[tlhIngan Hol] Translation help for iOS Keyboard (was: info from Maltz: font/typeface)

Daniel Dadap daniel at dadap.net
Sat Feb 17 06:04:49 PST 2018


This is timely. I was about to ask for some translation help with a pIqaD input method I’m putting together for iOS. (I know one already exists, but it’s $0.99 and I thought a free one would lower the barrier of entry to pIqaD usage.) I mentioned this keyboard on the list, which I have available for beta testing if anyone’s interested - nobody has bitten yet, but I’ve at least gotten it to the point where I’m pretty happy with it functionality-wise, and plan to put it up on the App Store soon.

I had been translating “font” as just “pIqaDmey” (since I’m referring to a pIqaD font specifically), but have now changed it to “pIqaD ngutlh tu’qom”.

If anybody on the list has a few moments to review the translation choices I’ve made and steer me on a better course where needed (I felt like Uhura, Chekov, and Scotty in TUC attempting to choose labels for things), it would be much appreciated:

When no pIqaD font is installed, the message “pIqaD ngutlh tu’qom vItu’be’” appears, along with a button labeled “yIjom” which takes the user to a page to assist in font installation. (The text on that page is in English; I didn’t bother attempting to translate it, but if anybody cares to, it’s at https://dadap.github.io/pIqaD-tools/input-methods/iOS/install-font <https://dadap.github.io/pIqaD-tools/input-methods/iOS/install-font> )

If a pIqaD font is installed, the above text and button are replaced with “maj. pIqaD ngutlh tu’qom vItu’pu’.” (in pIqaD)

When the keyboard has not yet been configured, the following instructions appear (in Latinized Klingon if no pIqaD font is installed, and in pIqaD if a pIqaD font is installed):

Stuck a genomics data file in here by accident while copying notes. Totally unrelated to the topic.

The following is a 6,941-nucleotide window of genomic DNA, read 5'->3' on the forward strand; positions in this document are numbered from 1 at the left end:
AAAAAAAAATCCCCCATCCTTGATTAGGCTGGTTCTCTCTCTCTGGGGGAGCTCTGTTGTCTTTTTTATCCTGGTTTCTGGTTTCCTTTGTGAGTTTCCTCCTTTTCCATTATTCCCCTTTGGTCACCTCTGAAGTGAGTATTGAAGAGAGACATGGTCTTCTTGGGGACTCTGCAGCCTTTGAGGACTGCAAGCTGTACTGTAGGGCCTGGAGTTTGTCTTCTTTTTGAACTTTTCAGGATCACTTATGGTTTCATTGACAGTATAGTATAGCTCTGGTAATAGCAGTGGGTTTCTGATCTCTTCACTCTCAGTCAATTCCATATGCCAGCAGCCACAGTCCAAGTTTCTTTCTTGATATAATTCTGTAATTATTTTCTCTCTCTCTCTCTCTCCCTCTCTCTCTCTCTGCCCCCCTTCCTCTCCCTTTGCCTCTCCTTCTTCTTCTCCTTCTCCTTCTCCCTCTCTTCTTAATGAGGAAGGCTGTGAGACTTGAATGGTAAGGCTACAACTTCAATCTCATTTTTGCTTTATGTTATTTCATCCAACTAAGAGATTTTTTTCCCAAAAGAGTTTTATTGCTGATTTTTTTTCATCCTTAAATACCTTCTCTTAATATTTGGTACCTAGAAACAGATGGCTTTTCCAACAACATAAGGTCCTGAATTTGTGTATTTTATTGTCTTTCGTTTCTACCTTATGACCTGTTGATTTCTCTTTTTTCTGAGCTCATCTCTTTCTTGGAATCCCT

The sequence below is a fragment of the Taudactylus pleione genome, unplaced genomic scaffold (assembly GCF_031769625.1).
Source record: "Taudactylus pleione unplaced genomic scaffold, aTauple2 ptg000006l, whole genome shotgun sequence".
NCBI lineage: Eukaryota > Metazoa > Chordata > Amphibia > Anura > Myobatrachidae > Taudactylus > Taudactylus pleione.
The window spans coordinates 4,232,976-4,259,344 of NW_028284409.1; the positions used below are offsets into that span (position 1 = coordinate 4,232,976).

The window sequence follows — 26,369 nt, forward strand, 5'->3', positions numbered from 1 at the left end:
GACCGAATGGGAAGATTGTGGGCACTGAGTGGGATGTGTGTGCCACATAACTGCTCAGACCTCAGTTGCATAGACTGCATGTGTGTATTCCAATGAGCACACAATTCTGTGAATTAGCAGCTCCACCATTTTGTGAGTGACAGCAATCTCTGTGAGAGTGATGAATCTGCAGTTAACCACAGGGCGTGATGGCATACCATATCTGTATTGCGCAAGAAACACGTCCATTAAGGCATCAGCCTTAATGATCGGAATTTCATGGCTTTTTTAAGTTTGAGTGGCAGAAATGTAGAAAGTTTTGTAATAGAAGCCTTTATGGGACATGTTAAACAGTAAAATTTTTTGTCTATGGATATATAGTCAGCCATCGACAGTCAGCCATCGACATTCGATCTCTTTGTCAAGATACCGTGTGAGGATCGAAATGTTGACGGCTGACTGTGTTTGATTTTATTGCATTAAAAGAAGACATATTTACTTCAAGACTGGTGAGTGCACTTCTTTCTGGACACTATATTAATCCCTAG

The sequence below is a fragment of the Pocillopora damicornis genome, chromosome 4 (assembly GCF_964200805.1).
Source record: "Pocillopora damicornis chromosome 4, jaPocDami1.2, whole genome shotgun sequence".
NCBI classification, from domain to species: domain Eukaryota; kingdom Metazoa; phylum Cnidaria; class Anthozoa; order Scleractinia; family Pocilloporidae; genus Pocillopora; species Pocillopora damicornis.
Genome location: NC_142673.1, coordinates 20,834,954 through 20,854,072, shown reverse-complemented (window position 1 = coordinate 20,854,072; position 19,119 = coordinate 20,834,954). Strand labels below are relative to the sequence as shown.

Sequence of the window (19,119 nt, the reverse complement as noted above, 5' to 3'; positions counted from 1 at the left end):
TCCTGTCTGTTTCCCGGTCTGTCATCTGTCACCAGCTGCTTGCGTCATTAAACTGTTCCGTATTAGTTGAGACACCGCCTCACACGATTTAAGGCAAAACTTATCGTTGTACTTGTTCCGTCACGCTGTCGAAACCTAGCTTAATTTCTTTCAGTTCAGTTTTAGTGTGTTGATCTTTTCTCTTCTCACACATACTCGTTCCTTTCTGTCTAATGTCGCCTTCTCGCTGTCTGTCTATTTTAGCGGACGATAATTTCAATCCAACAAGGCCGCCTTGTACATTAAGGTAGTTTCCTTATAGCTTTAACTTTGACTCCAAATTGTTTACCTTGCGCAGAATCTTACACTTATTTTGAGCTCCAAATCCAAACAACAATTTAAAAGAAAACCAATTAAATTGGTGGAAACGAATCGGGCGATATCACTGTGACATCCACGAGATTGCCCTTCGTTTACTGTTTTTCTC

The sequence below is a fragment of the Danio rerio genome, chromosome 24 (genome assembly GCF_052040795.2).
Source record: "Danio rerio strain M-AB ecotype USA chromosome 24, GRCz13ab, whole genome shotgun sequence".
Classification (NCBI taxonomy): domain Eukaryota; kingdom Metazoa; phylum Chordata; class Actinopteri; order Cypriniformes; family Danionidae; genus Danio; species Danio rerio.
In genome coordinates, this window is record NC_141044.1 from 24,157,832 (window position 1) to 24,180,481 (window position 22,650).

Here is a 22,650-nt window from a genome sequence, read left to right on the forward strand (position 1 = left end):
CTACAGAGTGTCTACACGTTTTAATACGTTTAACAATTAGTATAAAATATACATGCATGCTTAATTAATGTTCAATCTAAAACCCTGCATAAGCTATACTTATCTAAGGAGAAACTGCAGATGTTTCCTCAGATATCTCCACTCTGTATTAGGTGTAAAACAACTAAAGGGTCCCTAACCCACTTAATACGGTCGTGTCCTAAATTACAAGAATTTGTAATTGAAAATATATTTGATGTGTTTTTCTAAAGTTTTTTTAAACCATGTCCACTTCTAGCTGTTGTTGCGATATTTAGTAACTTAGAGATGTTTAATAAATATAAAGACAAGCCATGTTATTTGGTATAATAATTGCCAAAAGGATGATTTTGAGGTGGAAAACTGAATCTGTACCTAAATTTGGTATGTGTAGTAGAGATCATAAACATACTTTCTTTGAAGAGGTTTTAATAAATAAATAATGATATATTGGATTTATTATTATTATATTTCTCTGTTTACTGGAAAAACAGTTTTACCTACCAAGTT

> Qagh! pIqaD SeHlaw vItu'be'. pIqaD SeHlaw yIcher!
> 
> 1. “Settings” SeHlawDaq “General:Keyboard:Keyboards” buv yI'el.
> 2. “Add New Keyboard…” DuH yIwIv.
> 3. “Third-Party Keyboards”Daq “ipIqaD” yIchel.
> 
> Qapla'.

On the keyboard itself, I’ve translated the space bar as “chImmoH”, the enter key as “ruch”, and the key to switch keyboards as “tam”.

I’ve also selected the Unicode “ERASE TO THE LEFT” character U+232B to label the backspace key, but if anybody knows of any symbol (even if it’s not part of any font) that would be more culturally Klingon to indicate this, please let me know.

Any help would be greatly appreciated!

> On Feb 17, 2018, at 00:34, De'vID <de.vid.jonpin at gmail.com> wrote:
> 
> 
> The "bold" and "italics" refer not to Klingon, but to how definitions are displayed in Latin script (Klingon in bold, English translation in italics, like in TKD).
> 
> --- begin quote ---
> “Writing system” in general ({pIqaD} is just one of many in the world/galaxy) is {ghItlhmeH Ho’DoS} “system for writing.”  ({Ho’DoS} is “system, method, manner, technique.”  {pat} is “system” in the physical [or physical-like] sense, as in “computer system” [hardware or hardware and software together] or “transporter system” or “propulsion system.” {Ho’DoS} is not that.)
> 
> For “font” or “typeface,” you can use {ngutlh tu’qom} “written character appearance/form/shape.”
> 
> For “bold,” Maltz suggested {pI’} “fat.”  For “Italics,” he said {chongHa’} “un-vertical.”
> --- end quote ---
> 
> --
> De'vID
> _______________________________________________
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> tlhIngan-Hol at lists.kli.org
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